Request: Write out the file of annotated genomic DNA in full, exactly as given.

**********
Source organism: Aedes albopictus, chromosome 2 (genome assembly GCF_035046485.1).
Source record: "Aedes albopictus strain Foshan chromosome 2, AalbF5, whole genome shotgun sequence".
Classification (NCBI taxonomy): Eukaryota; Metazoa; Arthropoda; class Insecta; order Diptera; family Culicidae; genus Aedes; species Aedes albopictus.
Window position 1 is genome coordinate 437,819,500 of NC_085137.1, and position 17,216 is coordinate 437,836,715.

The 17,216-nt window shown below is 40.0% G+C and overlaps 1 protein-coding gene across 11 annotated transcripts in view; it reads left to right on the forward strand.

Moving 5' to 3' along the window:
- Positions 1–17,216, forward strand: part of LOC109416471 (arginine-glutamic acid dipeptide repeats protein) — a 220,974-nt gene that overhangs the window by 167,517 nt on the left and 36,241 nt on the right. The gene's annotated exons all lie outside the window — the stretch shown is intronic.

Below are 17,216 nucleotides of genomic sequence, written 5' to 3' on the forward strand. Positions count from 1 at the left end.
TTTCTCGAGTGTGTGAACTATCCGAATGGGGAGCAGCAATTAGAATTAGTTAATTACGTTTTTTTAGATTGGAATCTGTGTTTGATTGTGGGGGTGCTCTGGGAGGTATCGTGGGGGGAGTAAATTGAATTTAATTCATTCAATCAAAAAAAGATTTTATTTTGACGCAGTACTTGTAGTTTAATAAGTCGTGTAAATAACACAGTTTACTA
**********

Source organism: Aedes albopictus, chromosome 2 (genome assembly GCF_035046485.1).
Source record: "Aedes albopictus strain Foshan chromosome 2, AalbF5, whole genome shotgun sequence".
Classification (NCBI taxonomy): Eukaryota; Metazoa; Arthropoda; class Insecta; order Diptera; family Culicidae; genus Aedes; species Aedes albopictus.
Window position 1 is genome coordinate 437,819,500 of NC_085137.1, and position 17,216 is coordinate 437,836,715.

The 17,216-nt window shown below is 40.0% G+C and overlaps 1 protein-coding gene across 11 annotated transcripts in view; it reads left to right on the forward strand.

Moving 5' to 3' along the window:
- Positions 1–17,216, forward strand: part of LOC109416471 (arginine-glutamic acid dipeptide repeats protein) — a 220,974-nt gene that overhangs the window by 167,517 nt on the left and 36,241 nt on the right. The gene's annotated exons all lie outside the window — the stretch shown is intronic.

Below are 17,216 nucleotides of genomic sequence, written 5' to 3' on the forward strand. Positions count from 1 at the left end.
TTTCTCGAGTGTGTGAACTATCCGAATGGGGAGCAGCAATTAGAATTAGTTAATTACGTTTTTTTAGATTGGAATCTGTGTTTGATTGTGGGGGTGCTCTGGGAGGTATCGTGGGGGGAGTAAATTGAATTTAATTCATTCAATCAAAAAAAGATTTTATTTTGACGCAGTACTTGTAGTTTAATAAGTCGTGTAAATAACACAGTTTACTA